- Website texts: by characters of original Japanese or by number of resulting English words
- Government documents: by number of characters, as counted digitally by client or as calculated by translator; some translators charge by number of English words of resulting translation
E-J translation is usually calculated in terms of the number of Japanese characters in the resulting translation. This was easily calculated in pre-computer days when translations were written on genkō-yōshi sheets. Today, computers count the number of characters in a document.
In some cases the client will have counted the number of words or the number of characters (English or Japanese) digitally or by other means, and know the amount of work to be done at the outset. (It is a good idea to see the text physically before taking on a job. A third-hand fax of a manuscript in long-hand or a word-processed manuscript by a poorly trained keyboarder who couldn’t really read the author’s handwriting—resulting in many typos—is a sure formula for slowing down the translator.)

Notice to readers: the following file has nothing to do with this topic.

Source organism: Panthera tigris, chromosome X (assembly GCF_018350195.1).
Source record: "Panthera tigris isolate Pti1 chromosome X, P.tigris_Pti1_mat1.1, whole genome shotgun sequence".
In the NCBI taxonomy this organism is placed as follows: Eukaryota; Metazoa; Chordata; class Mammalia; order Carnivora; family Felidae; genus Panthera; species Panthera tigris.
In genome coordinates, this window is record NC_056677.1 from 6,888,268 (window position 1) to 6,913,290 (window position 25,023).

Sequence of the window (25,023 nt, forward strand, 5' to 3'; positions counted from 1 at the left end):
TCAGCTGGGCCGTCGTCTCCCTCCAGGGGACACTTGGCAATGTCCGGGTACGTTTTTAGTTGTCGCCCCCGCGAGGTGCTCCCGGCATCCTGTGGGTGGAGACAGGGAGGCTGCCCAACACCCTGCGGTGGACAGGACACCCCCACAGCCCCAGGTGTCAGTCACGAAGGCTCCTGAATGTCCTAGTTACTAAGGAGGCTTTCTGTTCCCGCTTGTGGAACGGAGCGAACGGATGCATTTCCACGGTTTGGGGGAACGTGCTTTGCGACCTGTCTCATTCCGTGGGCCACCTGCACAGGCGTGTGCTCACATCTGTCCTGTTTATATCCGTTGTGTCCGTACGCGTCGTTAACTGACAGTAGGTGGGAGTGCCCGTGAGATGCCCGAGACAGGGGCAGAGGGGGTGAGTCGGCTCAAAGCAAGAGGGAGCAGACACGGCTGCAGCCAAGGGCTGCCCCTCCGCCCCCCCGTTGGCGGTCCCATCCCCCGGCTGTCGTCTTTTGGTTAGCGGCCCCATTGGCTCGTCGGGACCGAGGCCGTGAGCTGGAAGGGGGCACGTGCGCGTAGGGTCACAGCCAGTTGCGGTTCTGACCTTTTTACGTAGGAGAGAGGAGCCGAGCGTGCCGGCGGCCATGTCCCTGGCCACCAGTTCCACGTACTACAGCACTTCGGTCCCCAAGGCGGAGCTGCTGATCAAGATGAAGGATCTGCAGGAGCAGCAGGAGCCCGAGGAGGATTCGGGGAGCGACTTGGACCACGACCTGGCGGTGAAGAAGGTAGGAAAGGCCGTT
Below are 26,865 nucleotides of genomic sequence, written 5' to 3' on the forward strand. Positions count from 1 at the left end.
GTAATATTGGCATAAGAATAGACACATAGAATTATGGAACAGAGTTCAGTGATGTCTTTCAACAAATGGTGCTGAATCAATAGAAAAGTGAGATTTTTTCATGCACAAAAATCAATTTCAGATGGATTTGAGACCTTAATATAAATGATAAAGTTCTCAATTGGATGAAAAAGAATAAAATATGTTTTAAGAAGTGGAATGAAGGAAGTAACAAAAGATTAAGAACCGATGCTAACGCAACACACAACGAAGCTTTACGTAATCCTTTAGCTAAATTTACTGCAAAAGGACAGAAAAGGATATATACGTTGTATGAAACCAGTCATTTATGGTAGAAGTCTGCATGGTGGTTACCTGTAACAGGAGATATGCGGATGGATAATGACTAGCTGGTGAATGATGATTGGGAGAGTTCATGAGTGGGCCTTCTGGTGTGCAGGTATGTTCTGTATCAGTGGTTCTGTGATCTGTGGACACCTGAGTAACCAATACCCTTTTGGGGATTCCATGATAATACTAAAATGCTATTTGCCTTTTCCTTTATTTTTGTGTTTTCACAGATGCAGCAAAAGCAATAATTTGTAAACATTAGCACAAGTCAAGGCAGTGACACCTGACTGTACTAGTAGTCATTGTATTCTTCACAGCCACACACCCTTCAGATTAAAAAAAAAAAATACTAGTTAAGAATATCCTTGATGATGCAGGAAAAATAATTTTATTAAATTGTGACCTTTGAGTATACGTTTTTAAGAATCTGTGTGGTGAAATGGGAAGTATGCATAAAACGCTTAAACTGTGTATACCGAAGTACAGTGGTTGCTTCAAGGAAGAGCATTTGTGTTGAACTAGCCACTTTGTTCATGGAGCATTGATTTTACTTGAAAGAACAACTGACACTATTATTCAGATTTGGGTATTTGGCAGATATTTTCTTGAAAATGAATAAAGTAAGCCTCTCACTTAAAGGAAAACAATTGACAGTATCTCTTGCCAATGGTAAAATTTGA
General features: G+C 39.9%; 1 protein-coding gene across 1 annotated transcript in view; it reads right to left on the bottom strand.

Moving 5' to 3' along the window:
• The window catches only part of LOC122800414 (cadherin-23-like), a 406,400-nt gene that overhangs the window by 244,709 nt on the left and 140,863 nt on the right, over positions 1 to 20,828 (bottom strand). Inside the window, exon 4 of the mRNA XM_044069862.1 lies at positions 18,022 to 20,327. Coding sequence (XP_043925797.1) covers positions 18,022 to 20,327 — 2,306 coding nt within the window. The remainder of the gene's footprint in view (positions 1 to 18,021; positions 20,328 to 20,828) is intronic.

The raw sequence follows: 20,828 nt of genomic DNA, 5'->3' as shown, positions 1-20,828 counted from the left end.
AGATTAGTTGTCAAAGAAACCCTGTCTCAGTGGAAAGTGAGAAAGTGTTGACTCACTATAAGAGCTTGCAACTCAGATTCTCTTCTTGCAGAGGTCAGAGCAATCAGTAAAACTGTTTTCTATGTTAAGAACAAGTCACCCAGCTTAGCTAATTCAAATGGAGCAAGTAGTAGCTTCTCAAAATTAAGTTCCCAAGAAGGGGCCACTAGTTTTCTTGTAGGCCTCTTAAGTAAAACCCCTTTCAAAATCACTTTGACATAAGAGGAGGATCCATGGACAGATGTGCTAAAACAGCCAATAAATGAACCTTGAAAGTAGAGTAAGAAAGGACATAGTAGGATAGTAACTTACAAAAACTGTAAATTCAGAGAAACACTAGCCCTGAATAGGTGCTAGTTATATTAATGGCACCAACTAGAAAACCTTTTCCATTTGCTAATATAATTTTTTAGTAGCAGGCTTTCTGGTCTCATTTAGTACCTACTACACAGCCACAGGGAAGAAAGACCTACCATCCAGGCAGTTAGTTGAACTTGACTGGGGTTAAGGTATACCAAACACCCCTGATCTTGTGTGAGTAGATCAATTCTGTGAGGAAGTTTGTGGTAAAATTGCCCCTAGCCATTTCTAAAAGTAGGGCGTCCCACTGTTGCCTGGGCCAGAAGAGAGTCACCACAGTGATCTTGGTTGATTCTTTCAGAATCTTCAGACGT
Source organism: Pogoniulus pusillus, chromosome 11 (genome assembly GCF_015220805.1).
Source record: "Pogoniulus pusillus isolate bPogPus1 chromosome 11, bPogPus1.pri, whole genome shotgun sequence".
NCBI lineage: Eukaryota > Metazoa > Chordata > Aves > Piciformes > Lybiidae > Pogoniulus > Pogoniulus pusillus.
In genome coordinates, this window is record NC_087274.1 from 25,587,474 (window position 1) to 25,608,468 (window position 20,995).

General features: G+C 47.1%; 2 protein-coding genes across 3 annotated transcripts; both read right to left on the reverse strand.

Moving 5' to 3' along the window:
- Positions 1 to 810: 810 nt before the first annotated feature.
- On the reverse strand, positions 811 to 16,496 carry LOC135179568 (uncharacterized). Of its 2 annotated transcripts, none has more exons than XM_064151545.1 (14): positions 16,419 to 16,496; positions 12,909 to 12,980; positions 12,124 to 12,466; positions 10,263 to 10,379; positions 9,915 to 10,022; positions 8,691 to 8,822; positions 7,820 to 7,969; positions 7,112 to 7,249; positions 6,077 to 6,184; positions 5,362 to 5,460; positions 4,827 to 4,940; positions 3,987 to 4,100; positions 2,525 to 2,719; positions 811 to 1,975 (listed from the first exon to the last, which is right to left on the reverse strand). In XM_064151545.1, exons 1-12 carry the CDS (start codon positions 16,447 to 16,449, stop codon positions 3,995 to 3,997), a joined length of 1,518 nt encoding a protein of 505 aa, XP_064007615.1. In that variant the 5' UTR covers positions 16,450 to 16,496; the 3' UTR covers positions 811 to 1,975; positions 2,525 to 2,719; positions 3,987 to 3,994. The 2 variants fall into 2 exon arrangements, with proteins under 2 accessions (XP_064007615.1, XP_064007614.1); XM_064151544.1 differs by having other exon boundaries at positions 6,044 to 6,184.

Often the client has no experience and asks the translator, editor, or proofreader how he/she will charge. In any case, it is up to the professional to know what unit to use for particular kinds of work and what rate to charge. It is always a good idea to check the count received from a client.
If your count of a manuscript is the basis for billing, be sure your procedure is agreeable to the client. There are basically two ways of counting: (1) digitally, as the computer will do it, which gives the strict number of Japanese characters, the number of English words, number of 1-byte characters, etc., and (2) the looser approach, following the old genkō-yōshi principles, in which every line of text counted, even with a few characters in the line, as a full line.
Advice for the page-wary: Excerpts from the SWET-L Thread
The important thing before accepting the job is to get it clear what the unit is and how much it is going to cost. Any talk of page size elasticity from an agent is totally disingenuous.